API is the arbiter of the assessment protocols which, like I said, are based on those SMS tools. The assessors go out and assess against those protocols, but it’s always a two-way conversation. Assessors are there to listen, to truly understand a site’s process, and where they are, and provide insight based on their expertise wherever they can.
We view it as a way to fulfill that three-year audit requirement that’s in the RP, but it’s also really meant to help the industry.
Russel: [laughs] One of the things that I’ve talked about a lot with this whole Plan Do Check Act thing is the education I got was more of a manufacturing-centric education. You tended to look at processes and break them down mechanically. What’s going on on a manufacturing line? Try to determine, what are the key things I need to measure at this point in the process?
I think one of the things that’s interesting about Pipeline SMS is that it’s not a machine process. It’s a people process, much more so. That creates some interesting challenges.
One of the things I wanted to ask you guys is, ultimately, I would think you want to drive this whole process right down to the guys that are in the boots, doing the work on the pipeline. Ultimately, that’s where the most impact occurs.
I guess two questions. First, would you agree with that premise? Secondly, if you agree, how do we get there and where are we in that part of the maturity process?
John: I absolutely agree, Russel. What I would say is, as you said, it’s pushed through the whole organization. Frontline techs all the way up through the CEO. I think that’s critical. To me, it’s an underpinning of the culture. We have opportunities to engage.
I’ve been in the gas industry for about 10 years and the utility space for 20-plus. I think one of the things that we do well and that we can build off of is our personal safety culture. When it comes to how companies approach personal safety, vehicular safety, those sorts of things, I think this industry’s done really well over the last 10 or 15 years.
We’ve got a lot of tools already in place, whether they’d be local safety committees, or safety stand downs, or things like that that happen. I believe we have an opportunity to engage, not as a brand-new thing but as something that pulls alongside of personal safety culture. We can bring pipeline safety culture alongside of that culture that’s already been developing over the past 10 or 15 years.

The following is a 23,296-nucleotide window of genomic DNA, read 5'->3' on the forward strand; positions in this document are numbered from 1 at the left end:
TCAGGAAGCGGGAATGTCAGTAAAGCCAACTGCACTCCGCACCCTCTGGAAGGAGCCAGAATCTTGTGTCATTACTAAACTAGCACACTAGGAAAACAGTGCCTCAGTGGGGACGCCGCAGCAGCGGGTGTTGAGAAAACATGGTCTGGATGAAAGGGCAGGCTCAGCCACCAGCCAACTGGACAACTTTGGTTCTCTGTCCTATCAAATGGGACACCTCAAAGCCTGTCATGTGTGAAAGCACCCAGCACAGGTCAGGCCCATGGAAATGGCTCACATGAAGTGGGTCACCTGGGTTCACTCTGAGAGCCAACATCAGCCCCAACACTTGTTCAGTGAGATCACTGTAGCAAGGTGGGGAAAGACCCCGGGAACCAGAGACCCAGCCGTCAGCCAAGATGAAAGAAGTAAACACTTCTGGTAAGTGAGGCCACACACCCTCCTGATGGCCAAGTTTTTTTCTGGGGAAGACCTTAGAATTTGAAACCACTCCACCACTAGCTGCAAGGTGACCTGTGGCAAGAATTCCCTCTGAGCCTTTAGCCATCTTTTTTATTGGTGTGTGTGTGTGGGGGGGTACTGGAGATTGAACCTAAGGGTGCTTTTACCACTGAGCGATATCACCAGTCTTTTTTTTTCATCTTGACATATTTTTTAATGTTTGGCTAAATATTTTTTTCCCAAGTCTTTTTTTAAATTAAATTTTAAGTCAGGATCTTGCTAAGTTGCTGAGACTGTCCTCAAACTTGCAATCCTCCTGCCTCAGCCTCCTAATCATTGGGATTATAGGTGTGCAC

Russel: I certainly think that’s a great analogy, John. If you think about…I’ve been working in the process industries and the oil and gas industries for 30 years now. I know where we’ve come from and how it relates to personal safety. It’s been a long journey. We’ve made a lot of improvements.
That, if you just think about culturally, what’s the attitude about personal safety and how it’s addressed on a day-to-day, at the worker level versus where we were 30 years ago, it’s night and day different.
Ultimately, I think that’s where we’re trying to get to with Pipeline SMS, as well, is that kind of transformational change.
John: Absolutely. I think a key to the success is building on what we have been able to do rather than coming in with something, I’ll say, brand-new, the next shiny object.
The key is let’s talk about the wins that we have had from a culture perspective in the industry and recognize the things that we still need to do to do better. Let’s pull those things together and move ahead with one combined safety culture.
Russel: Yeah, and in a thoughtful and deliberate way.
John: Absolutely. Again, the framework that comes along with 1173 allows that thoughtfulness, allows that thoroughness, that conversation to happen. What does it look like? The framework in 1173 provides that.
Colin: Russel, I would just hop in to add, too, that going through the process of doing a gap assessment and truly understanding where you sit with regard to 1173 conformance helps an operator get a better picture of where they are from a broader safety culture conversation, as well.